« AnteriorContinuar »
To live soberly, is to maintain that recollected, serious deportment which so high an interest as heavenly happiness, como mitted to so corrupt and feeble a creature as the Christian knows and feels himself to be, ought to produce. The thought of how much is at stake, of the means by which it has been made possible to be saved; of the awful consequences of failure, as they must be frequent in the mind of the Christian, so must they necessarily beget that habit of watchfulness and circumspection which constitutes sobriety of life. This duty, however, is not confined to the general or prevailing deportment of the external conduct; it applies also to the regulation of the appetites, passions, and affections of the soul. These are all disordered and out of rule by the infection of sin, and are to be restrained and governed, mortified and subdued, to the control and direction of God's holy law. They are also to be renewed and elevated to the high purpose for which they were originally given, by being directed to God, accustomed to submit to his holy will, encouraged to trust in his faithful promises, and exalted to hope for his eternal presence as the full satisfaction of their capacity for enjoyment.
This is an arduous task, my brethren; but it is what every professor of religion has undertaken and must accomplish, if he would gain the prize of his high calling. But he is not called to it in his own weakness, but in the strength of the living God; who exhorts him to live soberly, to watch diligently, and to strive faithfully, because it is God which worketh in him both to will and to do. A sufficient measure of divine grace is bestowed upon every man, to enable bim to believe and come to God, and upon every true believer, sufficient to all required duty; and in the power of this grace all things are possible to him that believeth.
To live soberly, requires from the Christian professor a distinct separation from the deportment of the world in all those things which mark its ungodliness. The world, my brethren, is unholy, and Christians are called to come out of it. Its pomps and its vanities, its lusts and its pleasures, are incon. sistent with all sobriety of mind. Even its more innocent pleasures and amusements can seldom be partaken of without the painful retrospect of mercies misapplied, without the sad experience that the soul is less inclined to hold its accustomed intercourse with God, or less lively in its addresses to a throne of grace. Yet the sobriety of Christian deportment is neither inconsistent with or opposed to cheerfulness and enjoyment. Christian society has its pleasures as well as the society of the world, with this marked advantage, that those who are qualified to enjoy them are not only made happy for the time, but better and happier for the time to come. And when this can be said for the social parties of the world, those who have undertaken to live soberly, as professors of religion may, without danger or offence, be found among them; but not till then.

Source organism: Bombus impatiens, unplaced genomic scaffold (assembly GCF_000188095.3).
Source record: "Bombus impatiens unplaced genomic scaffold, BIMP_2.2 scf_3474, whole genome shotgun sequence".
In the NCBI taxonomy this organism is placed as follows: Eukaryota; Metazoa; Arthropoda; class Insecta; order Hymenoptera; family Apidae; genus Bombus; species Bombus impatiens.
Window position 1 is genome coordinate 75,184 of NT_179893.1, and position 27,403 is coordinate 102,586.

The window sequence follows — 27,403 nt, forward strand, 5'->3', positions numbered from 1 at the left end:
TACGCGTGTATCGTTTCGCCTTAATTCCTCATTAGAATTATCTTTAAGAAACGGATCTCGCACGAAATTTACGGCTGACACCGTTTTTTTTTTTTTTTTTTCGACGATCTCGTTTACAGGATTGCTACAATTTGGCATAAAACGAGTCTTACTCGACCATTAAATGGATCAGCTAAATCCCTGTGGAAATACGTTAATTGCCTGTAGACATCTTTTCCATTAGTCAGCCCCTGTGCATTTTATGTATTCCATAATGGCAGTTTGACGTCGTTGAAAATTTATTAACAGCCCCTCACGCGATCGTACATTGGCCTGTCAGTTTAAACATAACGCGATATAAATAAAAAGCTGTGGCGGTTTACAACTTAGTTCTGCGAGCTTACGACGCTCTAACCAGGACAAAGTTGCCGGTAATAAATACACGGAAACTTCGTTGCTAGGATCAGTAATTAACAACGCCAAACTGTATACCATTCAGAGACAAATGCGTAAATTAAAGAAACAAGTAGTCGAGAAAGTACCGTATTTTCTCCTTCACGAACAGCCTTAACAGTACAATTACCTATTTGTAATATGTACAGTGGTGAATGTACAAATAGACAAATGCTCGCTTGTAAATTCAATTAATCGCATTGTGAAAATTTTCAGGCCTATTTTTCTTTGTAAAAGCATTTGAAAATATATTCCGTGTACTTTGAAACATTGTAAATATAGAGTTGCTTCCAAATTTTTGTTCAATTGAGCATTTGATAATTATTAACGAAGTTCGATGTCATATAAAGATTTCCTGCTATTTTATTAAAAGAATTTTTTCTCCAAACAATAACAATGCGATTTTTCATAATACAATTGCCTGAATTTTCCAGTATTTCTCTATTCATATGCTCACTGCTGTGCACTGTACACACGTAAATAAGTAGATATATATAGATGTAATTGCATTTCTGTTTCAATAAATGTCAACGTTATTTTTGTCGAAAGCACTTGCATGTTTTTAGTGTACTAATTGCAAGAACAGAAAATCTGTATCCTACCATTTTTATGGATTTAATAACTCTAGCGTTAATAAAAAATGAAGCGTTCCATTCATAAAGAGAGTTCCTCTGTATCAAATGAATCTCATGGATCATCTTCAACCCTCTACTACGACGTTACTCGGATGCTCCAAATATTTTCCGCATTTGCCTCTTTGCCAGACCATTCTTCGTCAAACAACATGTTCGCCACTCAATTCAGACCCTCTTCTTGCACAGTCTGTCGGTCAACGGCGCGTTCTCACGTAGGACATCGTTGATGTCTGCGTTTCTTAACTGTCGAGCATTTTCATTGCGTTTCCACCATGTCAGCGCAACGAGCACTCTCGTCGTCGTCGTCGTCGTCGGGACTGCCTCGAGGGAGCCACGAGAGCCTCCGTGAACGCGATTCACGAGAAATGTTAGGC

To live righteously, is to do unto others as we would they should do unto us. This is the rule given by our Saviour to his disciples, as comprehending the three great principles of morality-truth, justice, and charity. And it is called the golden rule, not only because of its intrinsic and comprehensive wisdom, as the foundation of moral obligation among men, but because it makes our own wants and desires the measure of our charity and benevolence to others.
As no man can possibly wish to be deceived, defrauded, or defamed, every man is bound, by that very circuinstance, to perform all the offices of truth and justice towards other men, doing no injury to any, in bis person, character, or estate. And as every man, when in distress, must wish to be relieved, according to the nature of his suffering, he is thereby bound to afford relief and assistance to others, in the same manner, to the extent of his ability.
This obligation every prrofessor of religion specially undertakes, and on his fulfilment of it depends the worth of his profession, both here and hereafter. As human laws cannot enforce the duties of benevolence, the divine law enacts them as a branch of moral righteousness, and hath expressly declared that the unrighteous shall not inherit the kingdom of God.
To live godiy, is to add to sobriety of deportment and righteousness of life the governing principle of the reverence and love of Almighty God. Acting from motives derived from him, and ending in him; referring continually to his holy will; depending wholly on his heavenly grace for direction and support; hoping for and relying on his promised mercy, solely through the merits and death of the Lord Jesus Christ, and manifesting this principle by a professed subjection to the gospel, by the regular and hearty performance of all the public and private duties of religion, and by bringing forth the fruits of the Spirit in all goodness, and righteousness, and truth, in the life-this is the boliness to which Christians are called, which they profess to desire and to seek for, and without which no man shall see the Lord.